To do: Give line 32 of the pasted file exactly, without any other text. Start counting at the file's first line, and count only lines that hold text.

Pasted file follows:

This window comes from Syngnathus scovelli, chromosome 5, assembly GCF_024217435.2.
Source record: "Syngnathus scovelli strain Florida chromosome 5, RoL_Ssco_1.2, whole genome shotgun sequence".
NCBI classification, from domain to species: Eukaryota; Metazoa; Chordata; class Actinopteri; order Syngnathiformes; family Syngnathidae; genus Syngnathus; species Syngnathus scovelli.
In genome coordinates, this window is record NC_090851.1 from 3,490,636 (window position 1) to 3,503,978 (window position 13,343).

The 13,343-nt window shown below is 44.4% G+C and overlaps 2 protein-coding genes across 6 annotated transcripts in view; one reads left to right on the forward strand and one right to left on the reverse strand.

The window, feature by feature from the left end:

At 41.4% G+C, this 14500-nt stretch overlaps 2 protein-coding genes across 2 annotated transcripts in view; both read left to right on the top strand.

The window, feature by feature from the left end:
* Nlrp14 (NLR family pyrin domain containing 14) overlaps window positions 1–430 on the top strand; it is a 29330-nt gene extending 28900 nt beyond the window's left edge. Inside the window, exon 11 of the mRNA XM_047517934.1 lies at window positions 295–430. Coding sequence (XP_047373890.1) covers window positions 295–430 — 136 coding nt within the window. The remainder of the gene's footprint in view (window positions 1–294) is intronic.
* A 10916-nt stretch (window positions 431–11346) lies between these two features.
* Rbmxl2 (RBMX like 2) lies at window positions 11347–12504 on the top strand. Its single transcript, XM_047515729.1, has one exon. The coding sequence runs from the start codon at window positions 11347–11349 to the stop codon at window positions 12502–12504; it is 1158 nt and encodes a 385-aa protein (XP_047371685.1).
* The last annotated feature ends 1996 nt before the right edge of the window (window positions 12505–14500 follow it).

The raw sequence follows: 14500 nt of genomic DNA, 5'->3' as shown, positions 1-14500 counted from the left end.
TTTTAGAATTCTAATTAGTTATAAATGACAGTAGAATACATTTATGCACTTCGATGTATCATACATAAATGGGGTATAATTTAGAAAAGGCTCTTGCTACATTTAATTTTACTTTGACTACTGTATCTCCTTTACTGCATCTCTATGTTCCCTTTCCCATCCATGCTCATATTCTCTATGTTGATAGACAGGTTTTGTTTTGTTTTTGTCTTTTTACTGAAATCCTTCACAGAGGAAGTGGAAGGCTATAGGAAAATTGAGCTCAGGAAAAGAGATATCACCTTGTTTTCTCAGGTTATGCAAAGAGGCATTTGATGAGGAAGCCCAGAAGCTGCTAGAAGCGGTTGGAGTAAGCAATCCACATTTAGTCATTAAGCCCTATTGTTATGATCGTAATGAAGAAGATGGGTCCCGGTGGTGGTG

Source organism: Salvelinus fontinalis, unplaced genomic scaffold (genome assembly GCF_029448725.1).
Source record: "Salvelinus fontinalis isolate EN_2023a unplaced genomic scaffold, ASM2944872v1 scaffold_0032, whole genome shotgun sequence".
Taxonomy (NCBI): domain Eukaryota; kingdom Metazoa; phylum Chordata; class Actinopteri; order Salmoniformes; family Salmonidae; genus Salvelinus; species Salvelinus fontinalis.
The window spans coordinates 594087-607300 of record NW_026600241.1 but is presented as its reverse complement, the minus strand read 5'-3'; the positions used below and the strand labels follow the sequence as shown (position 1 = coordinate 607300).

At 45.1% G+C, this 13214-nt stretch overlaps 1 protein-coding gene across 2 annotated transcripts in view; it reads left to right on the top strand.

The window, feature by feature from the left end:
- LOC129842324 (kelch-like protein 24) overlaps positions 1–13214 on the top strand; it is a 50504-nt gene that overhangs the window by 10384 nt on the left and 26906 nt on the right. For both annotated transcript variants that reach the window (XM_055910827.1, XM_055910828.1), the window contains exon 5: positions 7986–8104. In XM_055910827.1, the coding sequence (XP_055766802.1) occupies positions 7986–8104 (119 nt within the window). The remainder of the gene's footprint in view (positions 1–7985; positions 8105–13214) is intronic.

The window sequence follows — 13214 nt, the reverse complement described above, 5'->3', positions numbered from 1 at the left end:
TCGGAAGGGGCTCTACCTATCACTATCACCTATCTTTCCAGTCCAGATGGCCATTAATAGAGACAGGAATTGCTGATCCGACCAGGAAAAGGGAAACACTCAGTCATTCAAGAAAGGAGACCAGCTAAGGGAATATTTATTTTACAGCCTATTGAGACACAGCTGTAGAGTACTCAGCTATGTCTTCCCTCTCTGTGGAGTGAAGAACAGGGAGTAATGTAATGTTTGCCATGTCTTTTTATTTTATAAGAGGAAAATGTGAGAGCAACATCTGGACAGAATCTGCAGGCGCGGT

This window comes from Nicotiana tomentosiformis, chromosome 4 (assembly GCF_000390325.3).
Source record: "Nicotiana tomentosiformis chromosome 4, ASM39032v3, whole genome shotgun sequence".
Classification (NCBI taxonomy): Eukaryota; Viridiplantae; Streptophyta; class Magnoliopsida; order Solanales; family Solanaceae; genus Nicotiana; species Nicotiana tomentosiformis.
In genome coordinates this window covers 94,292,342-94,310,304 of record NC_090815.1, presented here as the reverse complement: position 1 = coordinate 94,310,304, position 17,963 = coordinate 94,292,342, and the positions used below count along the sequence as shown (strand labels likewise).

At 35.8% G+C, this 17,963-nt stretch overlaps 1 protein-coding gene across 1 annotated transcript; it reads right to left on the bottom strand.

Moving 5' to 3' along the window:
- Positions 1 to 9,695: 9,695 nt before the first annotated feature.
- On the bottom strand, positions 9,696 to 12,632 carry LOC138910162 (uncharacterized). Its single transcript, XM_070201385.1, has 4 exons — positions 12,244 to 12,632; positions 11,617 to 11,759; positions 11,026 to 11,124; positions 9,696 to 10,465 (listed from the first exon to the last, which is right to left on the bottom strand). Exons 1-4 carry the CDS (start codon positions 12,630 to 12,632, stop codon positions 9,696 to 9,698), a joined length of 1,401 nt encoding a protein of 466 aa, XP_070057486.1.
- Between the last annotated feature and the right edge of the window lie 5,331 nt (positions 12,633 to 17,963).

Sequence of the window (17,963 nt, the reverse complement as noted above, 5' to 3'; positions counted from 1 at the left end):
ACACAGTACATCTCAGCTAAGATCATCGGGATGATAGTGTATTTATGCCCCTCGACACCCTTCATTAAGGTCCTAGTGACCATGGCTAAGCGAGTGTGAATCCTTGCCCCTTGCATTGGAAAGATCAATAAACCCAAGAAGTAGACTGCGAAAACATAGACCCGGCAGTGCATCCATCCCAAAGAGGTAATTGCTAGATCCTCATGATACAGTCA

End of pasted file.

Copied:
- Between the last annotated feature and the right edge of the window lie 5,331 nt (positions 12,633 to 17,963).